Monday, January 31, 2011

Fall, Winter and the Hope of Spring

A walk through my frozen gardens 
reveals an eternal truth that withstands the test of time...

Fall is always followed by Winter
and Winter is always followed by Spring. 

Autumn Leaf still clinging to the stem adorned by Fresh Snowflakes,
surrounded by the Promise of Spring with 
buds barely swelling.

Patience Required.

Thursday, January 27, 2011

Mother Nature's Winter Design

These fabulous architectural designs are brought to you by 
Mother Nature...

Morning view from my office window 

Down my garden path 

Intricate mosaic patterns only Mother Nature can produce.

Don't you just love her work?

Monday, January 24, 2011

Embracing Winter... *and more!

Caution: You are about to enter THE FREEZING ZONE. 
(You will find no Spring here.)

It's Winter in my gardens...still.
And I am embracing it's beauty! 
(But maybe not so much the frigid air.)

"The name "winter" comes from an old Germanic word meaning "time of water" and refers to the seasonal precipitation. The winter solstice—the moment when the sun's apparent path is farthest south from the equator—is used to officially mark winter's beginning. In the Northern Hemisphere, winter begins on the "shortest day" of the year, which most frequently falls on December 21, but occasionally occurs on December 22. Winter lasts until the vernal, or spring, equinox--equal night--around March 20, thus marking the beginning of spring when day and night are equal in length." 
                                                 From the Library of Congress

Began on December 21st
Ends on March 20th

Yes, it is officially Winter in my part of the world and will be until mid-March. As we get closer, I may get a little giddy about the emerging Spring. Spring tends to do that to us. But for now, it is Winter in my gardens, and I am totally embracing it's beauty.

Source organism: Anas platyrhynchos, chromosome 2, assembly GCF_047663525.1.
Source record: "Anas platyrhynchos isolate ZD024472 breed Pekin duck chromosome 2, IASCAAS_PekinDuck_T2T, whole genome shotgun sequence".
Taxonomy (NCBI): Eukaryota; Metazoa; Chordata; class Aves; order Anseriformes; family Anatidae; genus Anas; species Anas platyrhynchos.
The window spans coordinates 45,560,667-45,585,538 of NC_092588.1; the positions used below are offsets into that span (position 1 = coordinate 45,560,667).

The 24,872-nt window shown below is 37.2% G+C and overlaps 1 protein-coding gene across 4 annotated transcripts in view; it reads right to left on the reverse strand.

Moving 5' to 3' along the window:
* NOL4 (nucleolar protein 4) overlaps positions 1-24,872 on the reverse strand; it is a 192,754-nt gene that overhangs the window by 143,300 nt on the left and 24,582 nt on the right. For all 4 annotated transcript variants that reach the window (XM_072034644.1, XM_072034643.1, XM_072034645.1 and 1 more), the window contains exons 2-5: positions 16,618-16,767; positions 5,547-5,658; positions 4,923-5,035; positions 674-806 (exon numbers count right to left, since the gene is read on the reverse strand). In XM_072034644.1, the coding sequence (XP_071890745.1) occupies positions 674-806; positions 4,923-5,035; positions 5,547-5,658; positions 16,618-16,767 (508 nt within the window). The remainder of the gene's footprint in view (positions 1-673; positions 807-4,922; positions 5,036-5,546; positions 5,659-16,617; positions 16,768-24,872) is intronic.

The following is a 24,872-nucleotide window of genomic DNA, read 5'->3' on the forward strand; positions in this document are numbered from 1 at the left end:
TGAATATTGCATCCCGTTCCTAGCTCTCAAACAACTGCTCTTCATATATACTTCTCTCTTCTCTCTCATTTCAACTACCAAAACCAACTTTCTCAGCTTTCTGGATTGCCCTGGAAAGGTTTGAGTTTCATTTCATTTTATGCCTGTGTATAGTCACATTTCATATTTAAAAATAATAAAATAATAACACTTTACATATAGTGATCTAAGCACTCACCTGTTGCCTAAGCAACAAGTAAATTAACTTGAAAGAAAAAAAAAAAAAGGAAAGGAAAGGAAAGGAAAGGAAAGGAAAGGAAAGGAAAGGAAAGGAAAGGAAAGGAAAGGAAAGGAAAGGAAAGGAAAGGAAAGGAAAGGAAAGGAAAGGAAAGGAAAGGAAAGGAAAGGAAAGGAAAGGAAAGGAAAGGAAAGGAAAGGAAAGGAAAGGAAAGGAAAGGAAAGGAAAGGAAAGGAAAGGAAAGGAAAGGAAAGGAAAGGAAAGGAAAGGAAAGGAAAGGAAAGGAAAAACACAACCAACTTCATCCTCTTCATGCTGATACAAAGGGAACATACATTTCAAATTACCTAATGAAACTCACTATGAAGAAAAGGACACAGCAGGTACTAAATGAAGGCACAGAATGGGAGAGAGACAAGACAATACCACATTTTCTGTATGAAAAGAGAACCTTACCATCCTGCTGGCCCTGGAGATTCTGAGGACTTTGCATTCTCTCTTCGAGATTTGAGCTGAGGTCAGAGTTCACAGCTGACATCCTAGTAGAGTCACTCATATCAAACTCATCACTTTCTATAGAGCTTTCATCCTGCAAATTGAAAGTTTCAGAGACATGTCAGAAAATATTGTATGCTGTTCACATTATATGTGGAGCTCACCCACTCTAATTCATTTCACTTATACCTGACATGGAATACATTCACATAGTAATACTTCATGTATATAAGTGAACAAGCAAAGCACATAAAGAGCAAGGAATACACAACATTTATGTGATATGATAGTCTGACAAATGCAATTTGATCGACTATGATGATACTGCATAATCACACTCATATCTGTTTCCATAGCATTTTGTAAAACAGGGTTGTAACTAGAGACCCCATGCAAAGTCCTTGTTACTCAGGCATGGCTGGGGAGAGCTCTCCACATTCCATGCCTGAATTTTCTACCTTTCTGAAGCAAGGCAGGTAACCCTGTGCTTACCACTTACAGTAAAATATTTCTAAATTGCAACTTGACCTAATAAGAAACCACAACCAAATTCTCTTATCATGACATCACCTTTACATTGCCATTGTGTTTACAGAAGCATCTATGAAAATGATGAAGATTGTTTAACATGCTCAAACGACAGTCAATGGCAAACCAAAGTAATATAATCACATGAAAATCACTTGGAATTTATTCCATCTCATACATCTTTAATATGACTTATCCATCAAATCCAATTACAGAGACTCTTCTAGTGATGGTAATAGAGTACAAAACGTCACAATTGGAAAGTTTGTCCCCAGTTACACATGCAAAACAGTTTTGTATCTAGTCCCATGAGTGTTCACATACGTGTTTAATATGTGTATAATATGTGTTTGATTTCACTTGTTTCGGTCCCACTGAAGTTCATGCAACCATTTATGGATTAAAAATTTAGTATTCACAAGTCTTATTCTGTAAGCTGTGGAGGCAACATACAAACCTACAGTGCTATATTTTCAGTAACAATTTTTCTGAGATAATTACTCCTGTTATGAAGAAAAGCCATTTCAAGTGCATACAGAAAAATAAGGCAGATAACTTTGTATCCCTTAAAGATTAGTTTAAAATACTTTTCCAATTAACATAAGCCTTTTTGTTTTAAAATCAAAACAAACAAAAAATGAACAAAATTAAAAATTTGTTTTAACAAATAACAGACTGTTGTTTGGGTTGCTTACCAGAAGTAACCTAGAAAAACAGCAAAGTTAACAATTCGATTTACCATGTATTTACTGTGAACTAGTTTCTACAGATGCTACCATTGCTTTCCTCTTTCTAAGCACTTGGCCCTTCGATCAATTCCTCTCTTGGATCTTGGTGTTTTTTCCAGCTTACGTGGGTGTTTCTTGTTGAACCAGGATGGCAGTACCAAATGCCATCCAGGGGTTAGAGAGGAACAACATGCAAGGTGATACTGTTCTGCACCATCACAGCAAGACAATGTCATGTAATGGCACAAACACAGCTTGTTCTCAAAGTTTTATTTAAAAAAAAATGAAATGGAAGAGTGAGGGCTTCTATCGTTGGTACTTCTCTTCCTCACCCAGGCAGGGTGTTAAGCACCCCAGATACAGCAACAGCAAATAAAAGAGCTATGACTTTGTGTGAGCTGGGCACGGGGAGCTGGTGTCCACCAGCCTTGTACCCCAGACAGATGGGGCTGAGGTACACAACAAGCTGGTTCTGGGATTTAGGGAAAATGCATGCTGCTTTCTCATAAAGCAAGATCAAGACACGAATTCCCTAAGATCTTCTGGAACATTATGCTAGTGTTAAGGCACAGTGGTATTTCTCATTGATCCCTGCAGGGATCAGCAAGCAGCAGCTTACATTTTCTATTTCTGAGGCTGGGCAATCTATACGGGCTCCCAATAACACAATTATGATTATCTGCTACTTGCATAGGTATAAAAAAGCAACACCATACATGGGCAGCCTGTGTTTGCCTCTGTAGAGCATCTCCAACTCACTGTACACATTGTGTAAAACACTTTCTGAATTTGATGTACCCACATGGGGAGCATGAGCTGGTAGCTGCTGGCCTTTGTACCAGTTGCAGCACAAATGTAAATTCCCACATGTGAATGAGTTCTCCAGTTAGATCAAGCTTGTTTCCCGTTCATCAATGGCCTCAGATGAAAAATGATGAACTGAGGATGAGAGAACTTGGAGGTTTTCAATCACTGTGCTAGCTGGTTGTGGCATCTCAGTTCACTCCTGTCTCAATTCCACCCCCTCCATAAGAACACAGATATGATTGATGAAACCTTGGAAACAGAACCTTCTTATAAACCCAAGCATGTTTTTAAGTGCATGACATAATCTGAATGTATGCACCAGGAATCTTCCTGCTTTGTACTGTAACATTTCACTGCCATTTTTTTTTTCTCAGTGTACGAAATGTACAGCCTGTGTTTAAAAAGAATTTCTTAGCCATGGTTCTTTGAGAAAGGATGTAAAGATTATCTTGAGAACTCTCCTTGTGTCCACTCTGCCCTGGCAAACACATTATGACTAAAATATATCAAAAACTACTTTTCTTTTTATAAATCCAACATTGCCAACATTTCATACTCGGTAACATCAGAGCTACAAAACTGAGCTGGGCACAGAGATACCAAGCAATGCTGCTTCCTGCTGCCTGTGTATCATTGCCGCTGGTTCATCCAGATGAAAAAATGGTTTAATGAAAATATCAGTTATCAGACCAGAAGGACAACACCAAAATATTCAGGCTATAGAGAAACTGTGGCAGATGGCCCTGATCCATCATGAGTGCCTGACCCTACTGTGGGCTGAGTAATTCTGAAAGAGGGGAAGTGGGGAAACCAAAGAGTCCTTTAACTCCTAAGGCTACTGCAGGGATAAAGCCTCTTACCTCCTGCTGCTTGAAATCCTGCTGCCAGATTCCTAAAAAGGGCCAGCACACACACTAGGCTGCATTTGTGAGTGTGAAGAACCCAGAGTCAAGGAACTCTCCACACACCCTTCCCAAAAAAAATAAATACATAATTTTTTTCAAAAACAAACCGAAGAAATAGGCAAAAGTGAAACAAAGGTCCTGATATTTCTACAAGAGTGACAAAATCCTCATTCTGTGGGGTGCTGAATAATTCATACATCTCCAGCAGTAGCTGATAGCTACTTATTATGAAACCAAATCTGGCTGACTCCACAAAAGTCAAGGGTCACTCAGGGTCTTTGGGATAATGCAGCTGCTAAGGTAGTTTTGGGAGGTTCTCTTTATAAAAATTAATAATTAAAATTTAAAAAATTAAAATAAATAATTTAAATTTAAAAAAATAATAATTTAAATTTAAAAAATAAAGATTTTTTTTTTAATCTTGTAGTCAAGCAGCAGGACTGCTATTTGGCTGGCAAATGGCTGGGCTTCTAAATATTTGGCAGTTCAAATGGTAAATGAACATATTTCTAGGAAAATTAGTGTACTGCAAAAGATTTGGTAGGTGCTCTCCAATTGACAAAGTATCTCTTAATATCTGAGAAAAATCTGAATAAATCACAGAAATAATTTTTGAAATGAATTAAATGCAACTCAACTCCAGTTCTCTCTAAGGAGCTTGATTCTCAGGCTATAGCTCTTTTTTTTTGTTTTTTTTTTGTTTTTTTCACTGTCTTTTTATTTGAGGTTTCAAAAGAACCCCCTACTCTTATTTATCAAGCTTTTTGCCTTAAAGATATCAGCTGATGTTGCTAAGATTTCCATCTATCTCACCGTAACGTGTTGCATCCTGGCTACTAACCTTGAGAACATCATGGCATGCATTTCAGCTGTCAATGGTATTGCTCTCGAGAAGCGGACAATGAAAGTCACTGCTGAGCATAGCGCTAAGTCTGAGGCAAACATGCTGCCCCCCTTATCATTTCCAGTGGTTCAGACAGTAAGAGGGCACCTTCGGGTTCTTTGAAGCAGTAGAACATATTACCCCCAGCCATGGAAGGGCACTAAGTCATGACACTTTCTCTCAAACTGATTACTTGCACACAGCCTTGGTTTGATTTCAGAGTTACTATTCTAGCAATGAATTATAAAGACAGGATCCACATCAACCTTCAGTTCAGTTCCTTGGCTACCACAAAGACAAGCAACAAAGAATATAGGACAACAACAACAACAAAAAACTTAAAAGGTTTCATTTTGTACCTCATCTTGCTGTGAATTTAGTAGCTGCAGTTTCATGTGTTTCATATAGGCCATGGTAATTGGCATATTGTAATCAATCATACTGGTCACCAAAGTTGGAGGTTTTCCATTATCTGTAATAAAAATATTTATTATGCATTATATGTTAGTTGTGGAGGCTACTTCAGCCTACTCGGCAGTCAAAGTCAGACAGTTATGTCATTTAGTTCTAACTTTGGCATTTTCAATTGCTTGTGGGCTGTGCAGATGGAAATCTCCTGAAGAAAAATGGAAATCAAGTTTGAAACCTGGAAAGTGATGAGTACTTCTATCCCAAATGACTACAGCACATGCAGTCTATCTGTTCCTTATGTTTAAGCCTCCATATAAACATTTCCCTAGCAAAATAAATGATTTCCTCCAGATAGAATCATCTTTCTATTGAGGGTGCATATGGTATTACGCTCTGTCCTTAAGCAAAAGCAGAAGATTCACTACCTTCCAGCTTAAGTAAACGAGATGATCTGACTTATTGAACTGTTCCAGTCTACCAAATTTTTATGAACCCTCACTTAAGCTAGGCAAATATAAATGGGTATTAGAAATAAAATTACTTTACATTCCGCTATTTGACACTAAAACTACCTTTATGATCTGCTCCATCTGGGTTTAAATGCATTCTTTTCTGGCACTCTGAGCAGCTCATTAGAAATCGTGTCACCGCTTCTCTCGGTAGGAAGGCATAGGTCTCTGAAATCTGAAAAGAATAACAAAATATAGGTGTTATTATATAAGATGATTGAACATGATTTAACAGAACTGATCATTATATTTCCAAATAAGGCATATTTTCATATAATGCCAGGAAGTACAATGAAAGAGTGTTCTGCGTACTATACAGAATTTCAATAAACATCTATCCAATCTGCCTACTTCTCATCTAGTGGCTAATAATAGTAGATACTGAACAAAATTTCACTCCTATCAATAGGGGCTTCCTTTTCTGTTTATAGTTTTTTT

Spring comes soon enough. Well, in theory it does. I must admit there are years when Old Man Winter wants to linger longer than we'd like and sometimes reappears at the oddest times. Last year, for example, when my gardens were covered by a surprise snowfall in May.  But it only lasted for a day or so as it warmed up again very quickly. Weather in Utah often holds surprises... one of the reasons why I love it here.

So don't expect to see a countdown to Spring mentioned here. We celebrate all the seasons and it's Winter's turn to sparkle and shine.

Here's the *and more!

You may notice a change in my name. Meredehuit has been my screen name since I entered the blogging world. In French it means "Mother of Eight", which I proudly am.  But I've decided it's time to embrace my given name... Carolyn.

Carolyn... that just sounds right to me. 

Friday, January 21, 2011


My Thinking Spot...deserted.

(Picture taken from the warmth of my office window so as not to compromise my body temperature... its so-o-o cold in my gardens in the morning.)